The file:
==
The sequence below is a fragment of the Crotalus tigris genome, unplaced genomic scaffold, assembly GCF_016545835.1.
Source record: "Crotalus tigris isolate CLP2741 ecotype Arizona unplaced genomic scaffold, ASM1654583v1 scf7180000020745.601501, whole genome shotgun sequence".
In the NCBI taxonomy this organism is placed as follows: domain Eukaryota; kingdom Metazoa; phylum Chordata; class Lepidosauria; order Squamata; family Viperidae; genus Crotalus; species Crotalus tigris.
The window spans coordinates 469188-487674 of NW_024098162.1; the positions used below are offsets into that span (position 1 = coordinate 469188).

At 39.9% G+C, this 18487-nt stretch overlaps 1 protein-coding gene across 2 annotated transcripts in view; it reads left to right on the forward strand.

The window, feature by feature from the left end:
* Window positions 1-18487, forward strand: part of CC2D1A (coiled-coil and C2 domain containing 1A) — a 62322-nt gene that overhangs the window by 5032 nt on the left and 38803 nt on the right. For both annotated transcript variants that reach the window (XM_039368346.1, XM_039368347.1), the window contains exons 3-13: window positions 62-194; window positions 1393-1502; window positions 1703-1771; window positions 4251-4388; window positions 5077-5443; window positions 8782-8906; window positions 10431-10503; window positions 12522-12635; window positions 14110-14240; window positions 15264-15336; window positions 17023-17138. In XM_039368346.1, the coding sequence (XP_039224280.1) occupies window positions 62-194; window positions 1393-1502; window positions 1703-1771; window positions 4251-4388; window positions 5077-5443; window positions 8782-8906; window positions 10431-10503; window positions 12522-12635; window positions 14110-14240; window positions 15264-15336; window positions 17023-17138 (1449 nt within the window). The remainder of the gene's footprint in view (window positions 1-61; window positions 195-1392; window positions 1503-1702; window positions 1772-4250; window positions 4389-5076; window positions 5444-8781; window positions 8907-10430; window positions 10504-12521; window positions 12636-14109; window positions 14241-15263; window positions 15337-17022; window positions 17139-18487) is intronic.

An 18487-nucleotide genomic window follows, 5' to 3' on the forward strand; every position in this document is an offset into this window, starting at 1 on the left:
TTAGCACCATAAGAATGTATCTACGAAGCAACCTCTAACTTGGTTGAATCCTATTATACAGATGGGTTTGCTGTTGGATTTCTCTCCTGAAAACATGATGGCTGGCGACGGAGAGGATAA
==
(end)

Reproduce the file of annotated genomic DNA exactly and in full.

The sequence below is a fragment of the Crotalus tigris genome, unplaced genomic scaffold, assembly GCF_016545835.1.
Source record: "Crotalus tigris isolate CLP2741 ecotype Arizona unplaced genomic scaffold, ASM1654583v1 scf7180000020745.601501, whole genome shotgun sequence".
In the NCBI taxonomy this organism is placed as follows: domain Eukaryota; kingdom Metazoa; phylum Chordata; class Lepidosauria; order Squamata; family Viperidae; genus Crotalus; species Crotalus tigris.
The window spans coordinates 469188-487674 of NW_024098162.1; the positions used below are offsets into that span (position 1 = coordinate 469188).

At 39.9% G+C, this 18487-nt stretch overlaps 1 protein-coding gene across 2 annotated transcripts in view; it reads left to right on the forward strand.

The window, feature by feature from the left end:
* Window positions 1-18487, forward strand: part of CC2D1A (coiled-coil and C2 domain containing 1A) — a 62322-nt gene that overhangs the window by 5032 nt on the left and 38803 nt on the right. For both annotated transcript variants that reach the window (XM_039368346.1, XM_039368347.1), the window contains exons 3-13: window positions 62-194; window positions 1393-1502; window positions 1703-1771; window positions 4251-4388; window positions 5077-5443; window positions 8782-8906; window positions 10431-10503; window positions 12522-12635; window positions 14110-14240; window positions 15264-15336; window positions 17023-17138. In XM_039368346.1, the coding sequence (XP_039224280.1) occupies window positions 62-194; window positions 1393-1502; window positions 1703-1771; window positions 4251-4388; window positions 5077-5443; window positions 8782-8906; window positions 10431-10503; window positions 12522-12635; window positions 14110-14240; window positions 15264-15336; window positions 17023-17138 (1449 nt within the window). The remainder of the gene's footprint in view (window positions 1-61; window positions 195-1392; window positions 1503-1702; window positions 1772-4250; window positions 4389-5076; window positions 5444-8781; window positions 8907-10430; window positions 10504-12521; window positions 12636-14109; window positions 14241-15263; window positions 15337-17022; window positions 17139-18487) is intronic.

An 18487-nucleotide genomic window follows, 5' to 3' on the forward strand; every position in this document is an offset into this window, starting at 1 on the left:
TTAGCACCATAAGAATGTATCTACGAAGCAACCTCTAACTTGGTTGAATCCTATTATACAGATGGGTTTGCTGTTGGATTTCTCTCCTGAAAACATGATGGCTGGCGACGGAGAGGATAA